The application of the RBIG or RBIL rules can lead to incongruous results. BIG potential that exists due to an asset's anticipated (but not yet accrued) large revenue stream will not be subject to BIG tax as long as the asset is not sold; thus, a corporation can reap the economic benefit of the asset through realization of the income stream and avoid BIG tax. On the other hand, if the economic benefit were realized by a sale or exchange of the asset, BIG tax would apply. For instance, in Prop. Regs. Sec. 1.1374-4(b) (3), Example 2, the sale of oil extracted from a well in which a corporation holds, as of the first day of the recognition period, a substantially appreciated working interest does not trigger RBIG during the recognition period, provided the oil had not yet been extracted from the ground at the beginning of the recognition period.(8) Because the interest is not sold, the income is not RBIG under Sec. 1374(d) (3); because the oil had not been extracted at the beginning of the recognition period, the sale does not trigger RBIG under Sec. 1374 (d) (5). Final Regs. Sec. 1.1374-4(a) (3), Examples 1 and 2, retain and augment the proposed regulation's example by addressing the calculation of RBIG on the sale of an oil and gas property.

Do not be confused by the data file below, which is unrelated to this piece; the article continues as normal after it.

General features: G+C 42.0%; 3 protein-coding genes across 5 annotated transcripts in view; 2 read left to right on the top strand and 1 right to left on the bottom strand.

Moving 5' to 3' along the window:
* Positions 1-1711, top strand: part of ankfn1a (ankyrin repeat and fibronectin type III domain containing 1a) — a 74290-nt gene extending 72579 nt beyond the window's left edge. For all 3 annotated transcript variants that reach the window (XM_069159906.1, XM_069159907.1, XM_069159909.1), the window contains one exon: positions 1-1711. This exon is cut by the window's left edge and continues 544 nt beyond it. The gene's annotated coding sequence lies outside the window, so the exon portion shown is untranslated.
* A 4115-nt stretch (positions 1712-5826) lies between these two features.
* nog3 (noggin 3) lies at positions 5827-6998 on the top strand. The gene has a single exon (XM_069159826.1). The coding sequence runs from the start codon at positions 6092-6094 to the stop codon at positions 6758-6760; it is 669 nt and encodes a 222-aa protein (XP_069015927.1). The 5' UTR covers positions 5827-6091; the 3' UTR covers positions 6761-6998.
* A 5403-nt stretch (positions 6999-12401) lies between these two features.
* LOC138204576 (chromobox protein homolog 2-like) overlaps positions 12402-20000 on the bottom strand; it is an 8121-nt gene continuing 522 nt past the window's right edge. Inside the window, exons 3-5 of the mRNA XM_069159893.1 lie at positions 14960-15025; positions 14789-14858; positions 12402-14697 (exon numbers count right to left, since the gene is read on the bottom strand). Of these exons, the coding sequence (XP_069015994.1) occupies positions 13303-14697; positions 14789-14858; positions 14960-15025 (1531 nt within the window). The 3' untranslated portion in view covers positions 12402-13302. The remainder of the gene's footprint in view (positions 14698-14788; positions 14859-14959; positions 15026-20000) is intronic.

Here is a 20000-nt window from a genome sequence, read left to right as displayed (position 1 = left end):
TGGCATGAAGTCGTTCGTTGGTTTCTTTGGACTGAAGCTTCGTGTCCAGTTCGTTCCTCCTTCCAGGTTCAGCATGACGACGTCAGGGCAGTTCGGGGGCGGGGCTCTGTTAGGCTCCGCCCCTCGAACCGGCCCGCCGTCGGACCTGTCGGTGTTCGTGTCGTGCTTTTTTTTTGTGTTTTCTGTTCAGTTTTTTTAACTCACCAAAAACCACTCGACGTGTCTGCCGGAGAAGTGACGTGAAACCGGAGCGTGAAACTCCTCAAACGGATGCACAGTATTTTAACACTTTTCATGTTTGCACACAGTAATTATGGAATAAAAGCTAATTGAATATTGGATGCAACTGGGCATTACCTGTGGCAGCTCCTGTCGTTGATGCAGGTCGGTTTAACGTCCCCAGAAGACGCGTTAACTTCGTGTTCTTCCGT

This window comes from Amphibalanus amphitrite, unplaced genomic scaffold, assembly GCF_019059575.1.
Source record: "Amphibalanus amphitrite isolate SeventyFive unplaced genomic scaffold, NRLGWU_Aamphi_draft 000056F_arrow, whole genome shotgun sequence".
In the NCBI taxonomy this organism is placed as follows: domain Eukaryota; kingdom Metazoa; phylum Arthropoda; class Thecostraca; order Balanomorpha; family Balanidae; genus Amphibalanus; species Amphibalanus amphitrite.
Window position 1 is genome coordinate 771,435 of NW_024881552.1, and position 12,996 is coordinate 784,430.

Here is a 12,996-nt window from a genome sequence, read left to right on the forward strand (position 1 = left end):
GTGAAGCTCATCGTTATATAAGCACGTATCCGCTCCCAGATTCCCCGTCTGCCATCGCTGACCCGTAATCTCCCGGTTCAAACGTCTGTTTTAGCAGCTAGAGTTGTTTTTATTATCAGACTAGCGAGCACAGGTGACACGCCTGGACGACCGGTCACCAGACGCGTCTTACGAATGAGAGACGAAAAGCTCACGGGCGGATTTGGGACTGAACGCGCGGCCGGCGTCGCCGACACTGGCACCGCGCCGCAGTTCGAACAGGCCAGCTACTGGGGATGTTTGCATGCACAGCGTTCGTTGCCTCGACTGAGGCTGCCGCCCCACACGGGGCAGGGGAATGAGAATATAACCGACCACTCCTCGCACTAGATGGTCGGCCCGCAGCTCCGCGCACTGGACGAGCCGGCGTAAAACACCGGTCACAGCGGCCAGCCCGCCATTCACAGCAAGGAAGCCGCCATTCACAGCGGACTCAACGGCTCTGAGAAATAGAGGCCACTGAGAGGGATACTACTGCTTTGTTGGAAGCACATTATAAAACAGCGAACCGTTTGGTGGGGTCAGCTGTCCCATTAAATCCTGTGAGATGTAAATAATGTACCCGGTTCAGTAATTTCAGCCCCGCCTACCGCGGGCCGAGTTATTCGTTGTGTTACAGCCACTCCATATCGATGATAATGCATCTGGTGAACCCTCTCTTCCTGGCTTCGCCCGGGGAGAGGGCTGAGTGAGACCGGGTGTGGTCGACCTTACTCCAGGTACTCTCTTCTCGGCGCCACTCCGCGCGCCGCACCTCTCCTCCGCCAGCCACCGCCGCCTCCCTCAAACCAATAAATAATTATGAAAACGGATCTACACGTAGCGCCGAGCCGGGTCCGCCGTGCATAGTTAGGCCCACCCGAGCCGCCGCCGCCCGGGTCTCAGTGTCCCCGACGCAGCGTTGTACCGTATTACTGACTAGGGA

An item can yield a different RBIG amount, depending on whether Sec. 1374(d) (3) or (d) (5), applies. This inconsistency(9) is illustrated by Regs. Sec. 1.1374-4 (b) (3), Example 1, in which a cash-basis C corporation has accounts receivable of $50,000, with a fair market value (FMV) of $40,000 on the date of conversion to S status. The receivables arose from services rendered prior to the conversion date. The taxpayer collects all the receivables after the conversion, resulting in RBIG of $50,000.10 However, had the corporation sold the receivables for $45,000 after the S election, rather than collecting them, RBIG would be limited to $40,000. Thus, the excess of an asset's FMV over its basis at the beginning of the recognition period is the maximum amount of RBIG under Sec. 1374(d) (3) if the asset is sold; this excess does not limit the amount of RBIG if the asset is converted to cash other than through a sale or exchange.

Calculating NRBIG

After the RBIGSsand RBILs are determined, the next step in calculating BIG tax is to compute NRBIG. Regs. Sec. 1.1374-2 (a) defines NRBIG as the least of (1) the pre-limitation amount; (2) the taxable income limitation; or (3) the NUBIG limitation.